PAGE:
With the US Senate getting into a month-long session on Tuesday, the Bush administration is keen that the Indo-US civilian nuclear act is passed without any changes keeping in mind India's apprehensions and objections to certain provisions.
"The administration is keen on the Senate voting on the S 3709 (United States India Peaceful Atomic Energy Cooperation Act) as it stands today. The administration is quite aware of India's apprehensions, concerns and objections in the Senate Bill especially as it pertains to Sections 106 (Prohibition on certain exports and re-exports) and 107 (End Use Monitoring programme)," the sources said.
They said that apparently the thinking was not to start an argument with Senators now when the Senate gets into session on Tuesday after its summer break, but use the conference stage to apply pressure to drop the provisions.
Indications were this Bill would come up in the full chamber sometime towards the third week of September. But no one either on Capitol Hill or elsewhere put a firm timeline.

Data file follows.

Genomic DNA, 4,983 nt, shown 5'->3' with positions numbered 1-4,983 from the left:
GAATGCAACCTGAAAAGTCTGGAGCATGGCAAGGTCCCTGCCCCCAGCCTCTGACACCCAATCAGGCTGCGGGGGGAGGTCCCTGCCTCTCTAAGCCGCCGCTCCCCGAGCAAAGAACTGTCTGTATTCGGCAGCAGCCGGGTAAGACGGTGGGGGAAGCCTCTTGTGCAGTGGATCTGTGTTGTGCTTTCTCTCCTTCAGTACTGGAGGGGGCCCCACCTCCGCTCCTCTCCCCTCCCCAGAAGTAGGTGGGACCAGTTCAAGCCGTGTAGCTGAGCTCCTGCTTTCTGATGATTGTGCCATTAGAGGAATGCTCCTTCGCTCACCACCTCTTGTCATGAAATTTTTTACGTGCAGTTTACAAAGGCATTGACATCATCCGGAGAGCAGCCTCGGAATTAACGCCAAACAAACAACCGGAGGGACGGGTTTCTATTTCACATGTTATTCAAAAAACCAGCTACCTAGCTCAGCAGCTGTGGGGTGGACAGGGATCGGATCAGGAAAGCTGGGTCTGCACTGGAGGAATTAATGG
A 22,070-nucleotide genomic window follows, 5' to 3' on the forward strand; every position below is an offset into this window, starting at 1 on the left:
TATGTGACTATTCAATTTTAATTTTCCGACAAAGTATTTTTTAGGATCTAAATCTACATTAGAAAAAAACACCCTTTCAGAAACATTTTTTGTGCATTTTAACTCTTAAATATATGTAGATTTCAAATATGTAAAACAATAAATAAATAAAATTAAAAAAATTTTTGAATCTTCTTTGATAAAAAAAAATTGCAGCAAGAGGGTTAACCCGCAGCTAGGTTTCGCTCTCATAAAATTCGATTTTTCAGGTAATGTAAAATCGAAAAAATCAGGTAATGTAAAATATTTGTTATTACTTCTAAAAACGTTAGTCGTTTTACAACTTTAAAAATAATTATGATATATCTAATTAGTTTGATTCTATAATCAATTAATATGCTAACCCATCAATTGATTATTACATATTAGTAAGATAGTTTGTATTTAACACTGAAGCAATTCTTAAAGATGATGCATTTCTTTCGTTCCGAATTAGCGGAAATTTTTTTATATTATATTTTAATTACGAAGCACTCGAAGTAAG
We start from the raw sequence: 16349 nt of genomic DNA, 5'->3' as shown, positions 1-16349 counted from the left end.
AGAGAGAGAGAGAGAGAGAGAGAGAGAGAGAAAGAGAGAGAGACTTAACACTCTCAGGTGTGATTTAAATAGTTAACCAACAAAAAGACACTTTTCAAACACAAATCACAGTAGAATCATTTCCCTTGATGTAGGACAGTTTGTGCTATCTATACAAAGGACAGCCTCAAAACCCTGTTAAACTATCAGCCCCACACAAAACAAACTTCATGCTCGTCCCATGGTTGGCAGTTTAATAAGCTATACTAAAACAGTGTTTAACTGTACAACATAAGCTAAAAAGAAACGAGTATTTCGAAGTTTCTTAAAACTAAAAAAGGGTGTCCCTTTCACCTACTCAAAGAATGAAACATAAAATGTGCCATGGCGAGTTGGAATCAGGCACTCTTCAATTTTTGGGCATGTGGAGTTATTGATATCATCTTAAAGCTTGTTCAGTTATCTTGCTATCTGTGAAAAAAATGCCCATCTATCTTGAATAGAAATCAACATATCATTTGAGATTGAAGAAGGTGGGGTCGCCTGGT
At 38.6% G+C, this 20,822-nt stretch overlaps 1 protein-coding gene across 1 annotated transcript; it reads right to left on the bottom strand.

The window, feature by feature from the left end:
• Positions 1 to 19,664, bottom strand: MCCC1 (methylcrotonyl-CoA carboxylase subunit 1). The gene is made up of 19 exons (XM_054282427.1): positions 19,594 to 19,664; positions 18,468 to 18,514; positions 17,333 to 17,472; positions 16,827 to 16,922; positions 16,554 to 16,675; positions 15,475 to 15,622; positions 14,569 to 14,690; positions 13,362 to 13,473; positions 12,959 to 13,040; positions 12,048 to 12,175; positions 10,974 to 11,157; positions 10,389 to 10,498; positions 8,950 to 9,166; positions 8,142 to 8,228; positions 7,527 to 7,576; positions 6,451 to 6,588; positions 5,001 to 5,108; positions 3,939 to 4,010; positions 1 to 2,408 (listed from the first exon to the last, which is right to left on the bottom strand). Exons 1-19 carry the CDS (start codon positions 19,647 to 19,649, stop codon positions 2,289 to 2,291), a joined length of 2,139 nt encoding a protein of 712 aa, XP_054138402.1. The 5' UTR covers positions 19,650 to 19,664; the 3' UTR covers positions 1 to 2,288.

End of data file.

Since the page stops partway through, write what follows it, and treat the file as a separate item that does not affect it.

It has been pointed out that the White House and the administration are keen to have the Senate pass the measure; and prior to the Senate going on recess last month the administration was said to have leaned on majority leader Bill Frist to schedule the vote. That could not be done for time constraints as there were other pressing issues and votes.
All unfinished legislative business will have to be re-introduced in the new 110th Congress when it reconvenes in January in 2007; and if by any chance the character of the Congress changes in the November 7 elections, it would be a totally different ball game after that, sources said.
The substantive part of the Bill and the expected objections from Senators aside, there is a larger procedural impediment that is yet to be sorted out -- taking out the Title Two of S 3709 that has no relevance to India but a Protocol having to do with the US and the International Atomic Energy Agency.
Several Conservative Republicans are reportedly against the Additional Protocol and want it to be debated and voted upon separately.
Law makers like Senators Jon Kyl of Arizona and John Ensign of Nevada are not quite satisfied with the kind of obligations Washington is signing on to by way of an Additional Protocol with the IAEA, especially as it pertains to inspections and payments and even perhaps a perceived interference in the fashion Americans would want to run their programmes.